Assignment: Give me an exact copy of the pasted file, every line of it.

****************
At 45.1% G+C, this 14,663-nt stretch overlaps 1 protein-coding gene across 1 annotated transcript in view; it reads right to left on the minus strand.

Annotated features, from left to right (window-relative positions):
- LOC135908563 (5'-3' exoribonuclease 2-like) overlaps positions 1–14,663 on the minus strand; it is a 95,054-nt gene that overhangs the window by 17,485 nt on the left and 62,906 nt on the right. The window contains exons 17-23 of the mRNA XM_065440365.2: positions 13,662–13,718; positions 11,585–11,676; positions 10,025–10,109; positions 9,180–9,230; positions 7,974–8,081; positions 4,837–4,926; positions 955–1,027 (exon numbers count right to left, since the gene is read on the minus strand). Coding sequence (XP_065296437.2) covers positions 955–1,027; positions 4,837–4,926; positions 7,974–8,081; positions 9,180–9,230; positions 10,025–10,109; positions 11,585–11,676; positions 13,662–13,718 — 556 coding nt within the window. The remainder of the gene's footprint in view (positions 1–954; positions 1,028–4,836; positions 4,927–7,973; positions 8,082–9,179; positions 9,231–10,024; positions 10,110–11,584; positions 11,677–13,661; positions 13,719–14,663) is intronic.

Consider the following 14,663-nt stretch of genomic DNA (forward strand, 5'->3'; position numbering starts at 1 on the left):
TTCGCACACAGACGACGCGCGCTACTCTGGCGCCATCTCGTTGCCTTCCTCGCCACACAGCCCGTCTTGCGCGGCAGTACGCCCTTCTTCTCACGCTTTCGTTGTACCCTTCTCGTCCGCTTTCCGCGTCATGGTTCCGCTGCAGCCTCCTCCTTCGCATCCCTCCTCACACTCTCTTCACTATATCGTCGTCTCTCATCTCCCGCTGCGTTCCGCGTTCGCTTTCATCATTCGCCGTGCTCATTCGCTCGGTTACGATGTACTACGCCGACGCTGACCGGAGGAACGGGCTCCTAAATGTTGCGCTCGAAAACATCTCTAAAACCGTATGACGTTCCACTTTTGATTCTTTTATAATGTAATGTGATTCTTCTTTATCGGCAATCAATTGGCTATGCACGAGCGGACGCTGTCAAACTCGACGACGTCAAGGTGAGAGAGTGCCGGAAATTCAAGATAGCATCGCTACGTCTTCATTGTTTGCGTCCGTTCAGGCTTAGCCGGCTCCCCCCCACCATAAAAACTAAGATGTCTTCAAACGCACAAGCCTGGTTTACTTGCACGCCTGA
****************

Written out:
At 45.1% G+C, this 14,663-nt stretch overlaps 1 protein-coding gene across 1 annotated transcript in view; it reads right to left on the minus strand.

Annotated features, from left to right (window-relative positions):
- LOC135908563 (5'-3' exoribonuclease 2-like) overlaps positions 1–14,663 on the minus strand; it is a 95,054-nt gene that overhangs the window by 17,485 nt on the left and 62,906 nt on the right. The window contains exons 17-23 of the mRNA XM_065440365.2: positions 13,662–13,718; positions 11,585–11,676; positions 10,025–10,109; positions 9,180–9,230; positions 7,974–8,081; positions 4,837–4,926; positions 955–1,027 (exon numbers count right to left, since the gene is read on the minus strand). Coding sequence (XP_065296437.2) covers positions 955–1,027; positions 4,837–4,926; positions 7,974–8,081; positions 9,180–9,230; positions 10,025–10,109; positions 11,585–11,676; positions 13,662–13,718 — 556 coding nt within the window. The remainder of the gene's footprint in view (positions 1–954; positions 1,028–4,836; positions 4,927–7,973; positions 8,082–9,179; positions 9,231–10,024; positions 10,110–11,584; positions 11,677–13,661; positions 13,719–14,663) is intronic.

Consider the following 14,663-nt stretch of genomic DNA (forward strand, 5'->3'; position numbering starts at 1 on the left):
TTCGCACACAGACGACGCGCGCTACTCTGGCGCCATCTCGTTGCCTTCCTCGCCACACAGCCCGTCTTGCGCGGCAGTACGCCCTTCTTCTCACGCTTTCGTTGTACCCTTCTCGTCCGCTTTCCGCGTCATGGTTCCGCTGCAGCCTCCTCCTTCGCATCCCTCCTCACACTCTCTTCACTATATCGTCGTCTCTCATCTCCCGCTGCGTTCCGCGTTCGCTTTCATCATTCGCCGTGCTCATTCGCTCGGTTACGATGTACTACGCCGACGCTGACCGGAGGAACGGGCTCCTAAATGTTGCGCTCGAAAACATCTCTAAAACCGTATGACGTTCCACTTTTGATTCTTTTATAATGTAATGTGATTCTTCTTTATCGGCAATCAATTGGCTATGCACGAGCGGACGCTGTCAAACTCGACGACGTCAAGGTGAGAGAGTGCCGGAAATTCAAGATAGCATCGCTACGTCTTCATTGTTTGCGTCCGTTCAGGCTTAGCCGGCTCCCCCCCACCATAAAAACTAAGATGTCTTCAAACGCACAAGCCTGGTTTACTTGCACGCCTGA